When our ability to treat and understand a particular medical diagnosis goes up, inevitably, the prevalence of the disease in question within society-whether it's heart disease or autism-seems to increase. The CDC is currently reporting a sharp rise in the number of children and teens who have a developmental disability since the late 1990s . More than 15 percent of kids between the ages of 3 and 17 currently have such a diagnosis (up from about 13 percent in 1997). Most of the increase was seen in autism and ADHD and may be due to better reporting and diagnosis, but the CDC is also, very cautiously, suggesting a real rise in the incidence of both.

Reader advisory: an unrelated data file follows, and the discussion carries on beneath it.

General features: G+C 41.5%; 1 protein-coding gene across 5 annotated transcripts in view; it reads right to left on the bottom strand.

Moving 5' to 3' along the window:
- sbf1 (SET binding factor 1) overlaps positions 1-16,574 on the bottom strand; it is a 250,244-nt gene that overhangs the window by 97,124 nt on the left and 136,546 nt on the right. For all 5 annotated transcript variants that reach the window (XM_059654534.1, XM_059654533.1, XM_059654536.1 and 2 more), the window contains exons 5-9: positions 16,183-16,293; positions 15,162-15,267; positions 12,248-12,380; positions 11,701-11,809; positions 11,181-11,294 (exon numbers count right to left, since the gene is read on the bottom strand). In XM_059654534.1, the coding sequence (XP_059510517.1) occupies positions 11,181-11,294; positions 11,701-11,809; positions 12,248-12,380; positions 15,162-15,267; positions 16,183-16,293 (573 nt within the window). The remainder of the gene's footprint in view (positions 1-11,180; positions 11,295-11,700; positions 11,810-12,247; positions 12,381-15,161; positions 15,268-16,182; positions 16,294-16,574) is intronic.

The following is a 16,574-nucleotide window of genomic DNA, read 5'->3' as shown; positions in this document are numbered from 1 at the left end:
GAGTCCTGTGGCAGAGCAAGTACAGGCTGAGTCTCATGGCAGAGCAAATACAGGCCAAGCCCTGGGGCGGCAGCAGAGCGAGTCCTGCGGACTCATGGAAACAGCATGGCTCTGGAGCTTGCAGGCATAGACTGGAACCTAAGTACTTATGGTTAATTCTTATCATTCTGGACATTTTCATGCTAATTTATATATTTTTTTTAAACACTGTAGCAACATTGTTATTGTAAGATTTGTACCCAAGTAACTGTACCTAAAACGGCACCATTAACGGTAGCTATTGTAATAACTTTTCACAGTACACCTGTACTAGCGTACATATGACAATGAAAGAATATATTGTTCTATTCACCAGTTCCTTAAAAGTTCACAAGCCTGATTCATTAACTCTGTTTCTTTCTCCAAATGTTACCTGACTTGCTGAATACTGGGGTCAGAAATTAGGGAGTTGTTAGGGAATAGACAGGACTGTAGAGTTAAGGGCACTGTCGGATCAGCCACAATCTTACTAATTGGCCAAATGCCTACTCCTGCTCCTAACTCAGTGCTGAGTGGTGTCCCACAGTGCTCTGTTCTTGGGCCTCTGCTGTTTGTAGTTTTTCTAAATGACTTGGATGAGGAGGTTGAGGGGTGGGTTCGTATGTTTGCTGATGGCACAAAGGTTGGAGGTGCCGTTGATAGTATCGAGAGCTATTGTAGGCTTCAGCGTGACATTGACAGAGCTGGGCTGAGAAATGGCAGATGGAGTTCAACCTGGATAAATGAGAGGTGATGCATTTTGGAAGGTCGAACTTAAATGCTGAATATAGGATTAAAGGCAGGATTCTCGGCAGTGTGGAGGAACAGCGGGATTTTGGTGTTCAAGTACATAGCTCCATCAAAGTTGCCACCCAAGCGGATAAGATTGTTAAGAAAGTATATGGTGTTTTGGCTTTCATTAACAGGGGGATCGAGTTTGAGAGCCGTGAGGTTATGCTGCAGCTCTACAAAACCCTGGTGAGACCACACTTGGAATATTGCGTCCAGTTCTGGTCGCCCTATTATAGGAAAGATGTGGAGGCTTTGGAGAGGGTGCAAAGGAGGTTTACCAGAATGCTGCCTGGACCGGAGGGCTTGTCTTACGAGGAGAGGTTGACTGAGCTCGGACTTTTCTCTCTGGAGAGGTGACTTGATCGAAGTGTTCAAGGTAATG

CNN says Sheree Boulet, one of the study's authors and an epidemiologist at the CDC's National Center on Birth Defects and Developmental Disabilties, emphasized that "growing awareness and increasing acceptance" of developmental disabilities probably played a large role in the increase, but agreed that there may also be an actual increase in the occurrence of disabilities. Researchers pointed to the "shift toward having babies later in life, more premature births, and the growing use of fertility treaments" as possible explanations for any increase.
"The rise in disabilities," say the study's authors, "points to a growing need for specialized health and social services." That would be exactly the kind of care that is becoming increasingly hard to find. It's yet another instance where we, as a nation, know what our needs are-but we still can't figure out how to meet them.